Posted by David Hall
Unlike other Carriage Masters, Vintage Lorry Funerals David Hall’s involvement with a Family doesn’t end at the Crematorium, as he is often involved in writing articles about the Deceased and submitting them to Editors of Trade Magazines.
David is known to a number of Editors and he can write articles in a manner and style specific to each publication and normally these articles are prominently featured. No charge is made for this element of his service because David knows this is a win, win, win situation. Families are delighted to see their Loved One’s memory honoured in such a prestigious magazine, the Editor is pleased as extra copies of the magazine fly off the shelves from W. H. Smiths in the area around the Funeral Directors location and it does Vintage Lorry Funerals no harm in having its contact details at the bottom of the article.
David Hall’s drive to market the business was precipitated not by an approach from a Marketing Company but by a grieving lady from his first funeral in London. After a very large funeral in Croydon Crematorium a lady walked out of the crowd and made a bee-line for David who was rolling up the ratchet straps. This person was not a member of the Family but a grieving lady who had lost her own Father only 3 weeks previously. She explained, ‘My Dad would have loved to have had his final journey on your lorry. Why didn’t I know about your lorry? Why didn’t my Funeral Director tell me about your lorry?’ David was shell-shocked by the vitriolic nature of the approach. The lady then stepped closer and between each word she spoke she poked David in the ribs with her forefinger saying, ‘You need to get out there. You need to get a picture in every Funeral Directors window. Your lorry won’t sell itself!’ Twelve years on David can still feel the bruises in his ribs.
When David was booked for a funeral of a 95 year old, former British Road Services Driver, the Family took up David’s offer to write an article suitable for a Transport Magazine. David felt that Ernest Cackett was unique having a lifespan of 95 years as most men who worked alongside Ernest never reached retirement age. The high mortality rate of Lorry Drivers from the 1950s was caused by poor diets, irregular meals, early starts, late finishes, and working an average week and a half in each week, compared with other types of employment. Ernest put his long life down to not drinking or smoking and keeping fit.
At Wilford Hill Crematorium David was shown some black & white photographs and a number of Family members recounted amazing stories from Ernest’s days on the road. The best one being when Ernest was driving a Leyland Octopus Eight-wheeler, and trailer, accompanied by a Trailer Boy who operated the trailer brakes. When they parked up for the night in the middle of nowhere in the winter of 1949 Ernest told the boy that he could sleep inside the cab and Ernest would sleep under the tarpaulins on the sheet rack, on top of the cab. Early in the morning the boy woke up shivering and rubbed a hole in the condensation on the windscreen to see that 5 inches of snow had fallen overnight. The boy tried to wake Ernest by calling his name a number of times and with a lack of response he was fearful that Ernest had passed away during the night. However, the sheets and the snow on top were flung back, Ernest stood up, stretched and said, ‘Come on lad, we have to get rolling.’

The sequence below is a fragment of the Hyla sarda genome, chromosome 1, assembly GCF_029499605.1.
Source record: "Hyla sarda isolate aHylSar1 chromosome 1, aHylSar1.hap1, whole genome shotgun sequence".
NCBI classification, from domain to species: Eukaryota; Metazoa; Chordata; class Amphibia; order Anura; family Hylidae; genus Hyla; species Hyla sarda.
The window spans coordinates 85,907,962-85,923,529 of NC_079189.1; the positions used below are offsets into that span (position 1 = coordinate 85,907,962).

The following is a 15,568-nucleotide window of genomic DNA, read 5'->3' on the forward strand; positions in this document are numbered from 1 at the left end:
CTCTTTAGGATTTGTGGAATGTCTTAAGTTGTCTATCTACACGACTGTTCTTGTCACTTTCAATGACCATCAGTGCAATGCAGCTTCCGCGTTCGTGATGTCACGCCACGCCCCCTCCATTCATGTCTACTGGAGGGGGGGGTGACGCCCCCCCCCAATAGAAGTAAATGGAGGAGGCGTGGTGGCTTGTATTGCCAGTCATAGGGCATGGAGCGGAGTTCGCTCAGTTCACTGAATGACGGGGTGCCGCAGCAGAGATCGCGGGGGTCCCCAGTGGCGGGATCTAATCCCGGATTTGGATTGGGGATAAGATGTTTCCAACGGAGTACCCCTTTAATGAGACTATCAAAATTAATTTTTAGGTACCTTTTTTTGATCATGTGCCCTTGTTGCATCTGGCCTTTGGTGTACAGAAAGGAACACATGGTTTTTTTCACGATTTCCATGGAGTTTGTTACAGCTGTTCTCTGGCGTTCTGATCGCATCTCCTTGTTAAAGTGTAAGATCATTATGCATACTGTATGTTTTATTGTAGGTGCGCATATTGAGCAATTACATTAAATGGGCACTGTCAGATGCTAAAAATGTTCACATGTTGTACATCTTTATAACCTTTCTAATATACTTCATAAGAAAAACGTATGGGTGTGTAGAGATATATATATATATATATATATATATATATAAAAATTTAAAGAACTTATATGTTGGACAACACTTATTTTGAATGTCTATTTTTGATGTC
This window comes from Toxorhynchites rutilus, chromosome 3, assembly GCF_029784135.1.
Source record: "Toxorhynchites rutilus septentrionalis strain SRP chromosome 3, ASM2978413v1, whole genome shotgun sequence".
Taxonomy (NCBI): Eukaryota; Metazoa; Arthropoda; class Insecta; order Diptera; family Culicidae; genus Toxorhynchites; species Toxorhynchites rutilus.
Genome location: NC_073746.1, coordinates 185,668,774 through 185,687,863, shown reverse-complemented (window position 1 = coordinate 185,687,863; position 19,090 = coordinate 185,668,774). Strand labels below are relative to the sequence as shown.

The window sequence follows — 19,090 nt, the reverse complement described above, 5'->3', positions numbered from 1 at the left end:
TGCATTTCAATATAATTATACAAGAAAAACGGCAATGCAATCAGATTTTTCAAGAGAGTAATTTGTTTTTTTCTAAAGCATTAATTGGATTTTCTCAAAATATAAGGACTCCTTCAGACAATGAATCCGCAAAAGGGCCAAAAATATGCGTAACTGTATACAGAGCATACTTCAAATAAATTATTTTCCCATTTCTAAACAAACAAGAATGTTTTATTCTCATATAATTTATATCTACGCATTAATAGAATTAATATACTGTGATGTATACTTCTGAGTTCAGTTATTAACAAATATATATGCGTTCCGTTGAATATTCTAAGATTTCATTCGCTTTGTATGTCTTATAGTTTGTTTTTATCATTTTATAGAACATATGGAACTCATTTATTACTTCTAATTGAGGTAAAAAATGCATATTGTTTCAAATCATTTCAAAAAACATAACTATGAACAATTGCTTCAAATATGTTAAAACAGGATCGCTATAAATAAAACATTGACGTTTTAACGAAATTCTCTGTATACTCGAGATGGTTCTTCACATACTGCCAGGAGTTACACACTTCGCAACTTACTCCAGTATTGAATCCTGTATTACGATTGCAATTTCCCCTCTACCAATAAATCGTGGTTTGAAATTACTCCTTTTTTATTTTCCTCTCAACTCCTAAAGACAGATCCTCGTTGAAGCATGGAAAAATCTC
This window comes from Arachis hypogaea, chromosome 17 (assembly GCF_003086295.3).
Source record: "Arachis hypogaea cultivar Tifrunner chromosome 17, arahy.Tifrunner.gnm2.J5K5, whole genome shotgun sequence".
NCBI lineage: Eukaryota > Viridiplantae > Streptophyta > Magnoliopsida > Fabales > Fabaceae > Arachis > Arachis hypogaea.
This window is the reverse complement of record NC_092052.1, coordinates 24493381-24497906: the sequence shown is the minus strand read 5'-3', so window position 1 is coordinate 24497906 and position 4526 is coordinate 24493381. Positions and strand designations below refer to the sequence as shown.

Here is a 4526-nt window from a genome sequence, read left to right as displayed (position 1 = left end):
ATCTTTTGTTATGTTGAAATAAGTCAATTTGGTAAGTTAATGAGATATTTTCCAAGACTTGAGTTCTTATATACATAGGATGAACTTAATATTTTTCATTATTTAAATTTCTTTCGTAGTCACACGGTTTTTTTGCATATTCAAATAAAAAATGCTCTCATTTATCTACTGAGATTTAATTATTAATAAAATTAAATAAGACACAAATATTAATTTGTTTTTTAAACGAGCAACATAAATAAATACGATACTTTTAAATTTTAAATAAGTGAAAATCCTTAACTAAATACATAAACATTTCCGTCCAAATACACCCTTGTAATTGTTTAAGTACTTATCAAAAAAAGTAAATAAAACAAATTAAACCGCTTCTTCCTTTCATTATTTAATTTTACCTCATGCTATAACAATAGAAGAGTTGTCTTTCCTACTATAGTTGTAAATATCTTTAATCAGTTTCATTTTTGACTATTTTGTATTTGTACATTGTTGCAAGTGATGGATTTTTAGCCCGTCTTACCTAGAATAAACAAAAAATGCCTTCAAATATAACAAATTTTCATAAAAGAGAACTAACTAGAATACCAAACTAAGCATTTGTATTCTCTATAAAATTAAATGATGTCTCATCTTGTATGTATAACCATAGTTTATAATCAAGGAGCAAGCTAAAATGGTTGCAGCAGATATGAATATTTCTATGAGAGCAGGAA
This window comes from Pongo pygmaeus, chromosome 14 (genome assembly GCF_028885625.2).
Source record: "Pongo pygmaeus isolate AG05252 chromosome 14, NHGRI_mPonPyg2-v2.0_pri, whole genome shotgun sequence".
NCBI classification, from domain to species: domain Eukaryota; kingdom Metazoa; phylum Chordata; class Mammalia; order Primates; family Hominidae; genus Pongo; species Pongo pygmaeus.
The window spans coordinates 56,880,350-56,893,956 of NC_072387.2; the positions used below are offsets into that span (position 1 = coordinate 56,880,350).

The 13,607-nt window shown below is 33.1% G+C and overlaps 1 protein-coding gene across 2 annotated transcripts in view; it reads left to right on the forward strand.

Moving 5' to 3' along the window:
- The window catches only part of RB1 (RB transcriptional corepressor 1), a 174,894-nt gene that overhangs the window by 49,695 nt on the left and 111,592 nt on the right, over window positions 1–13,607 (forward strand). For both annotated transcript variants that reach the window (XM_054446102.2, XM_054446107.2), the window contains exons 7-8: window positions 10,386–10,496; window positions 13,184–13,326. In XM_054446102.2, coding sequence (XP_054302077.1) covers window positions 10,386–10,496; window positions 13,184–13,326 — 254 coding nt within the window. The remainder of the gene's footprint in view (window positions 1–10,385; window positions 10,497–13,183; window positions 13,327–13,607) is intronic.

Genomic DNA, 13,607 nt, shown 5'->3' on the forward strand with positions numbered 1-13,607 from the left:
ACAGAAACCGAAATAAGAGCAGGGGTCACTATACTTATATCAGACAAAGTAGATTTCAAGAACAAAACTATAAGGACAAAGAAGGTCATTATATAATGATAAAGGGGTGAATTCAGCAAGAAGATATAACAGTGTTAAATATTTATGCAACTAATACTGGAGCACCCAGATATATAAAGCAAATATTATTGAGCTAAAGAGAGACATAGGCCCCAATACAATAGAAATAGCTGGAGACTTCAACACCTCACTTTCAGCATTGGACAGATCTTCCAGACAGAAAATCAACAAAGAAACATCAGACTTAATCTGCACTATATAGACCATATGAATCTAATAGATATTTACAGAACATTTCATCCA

David, with help from Denise Cackett, Ernest’s Daughter-in-Law, wrote an article for Vintage Roadscene, a Kelsey publication that features obituaries in the ‘Scene & Heard’ section near the rear of the magazine. The text was accompanied by two pictures, a 1947 photograph of Ernest in front of his lorry and one from the funeral with Ernest’s coffin on the 1950 Leyland Beaver, taking up over three quarters of a page.
Ernest’s Family said that he used to receive a Retirement Magazine from his former employer, in which obituaries were featured on the back page, however, no one knew the name of the magazine as Ernest’s supply was lost when he went into a Care Home. So David was given the challenge of finding out the name of the magazine and the contact details of the Editor. David is part of Commercial Transport in Preservation (CTP) an organisation of over 400 members throughout Britain who restore vintage vehicles. A regular monthly meeting takes place in Salisbury and there are a number of Road Runs during the year, however, from David’s perspective the most important feature are the contacts he has built up over the years.
Robin Masters operates a Bristol Eight-wheeler in BRS colours in road runs and he helped to provide David with information on the magazine, Making Connections, and the email address of the Editor. In addition on hearing Ernest’s activities sleeping under the stars and the sheets, Robin offered David editorial space in the Handout he was preparing as part of his BRS Liveried Vehicle Road Run. Ernest Cackett’s family was invited to the Road Run and shown vehicles similar to the ones Ernest used to drive. Denise Cacket reported back to David Hall that she and the rest of Ernest’s family had been treated like celebrities once they had introduced themselves to Robin Masters.
Three months after Ernest’s funeral Making Connections prominently featured Ernest’s article with it taking up over half of their Obituary Page, with 7 other obituary articles confined to the other half.
The ability to write articles is another way David can exceed a Family’s expectation of his services and this can lead to very positive referrals.
ED’S NOTE: David writes for us at the beginning of every month, his copy always arriving promptly on the 1st. His delightful reminiscences are a highlight for many readers. Please do not hold back in showing your appreciation.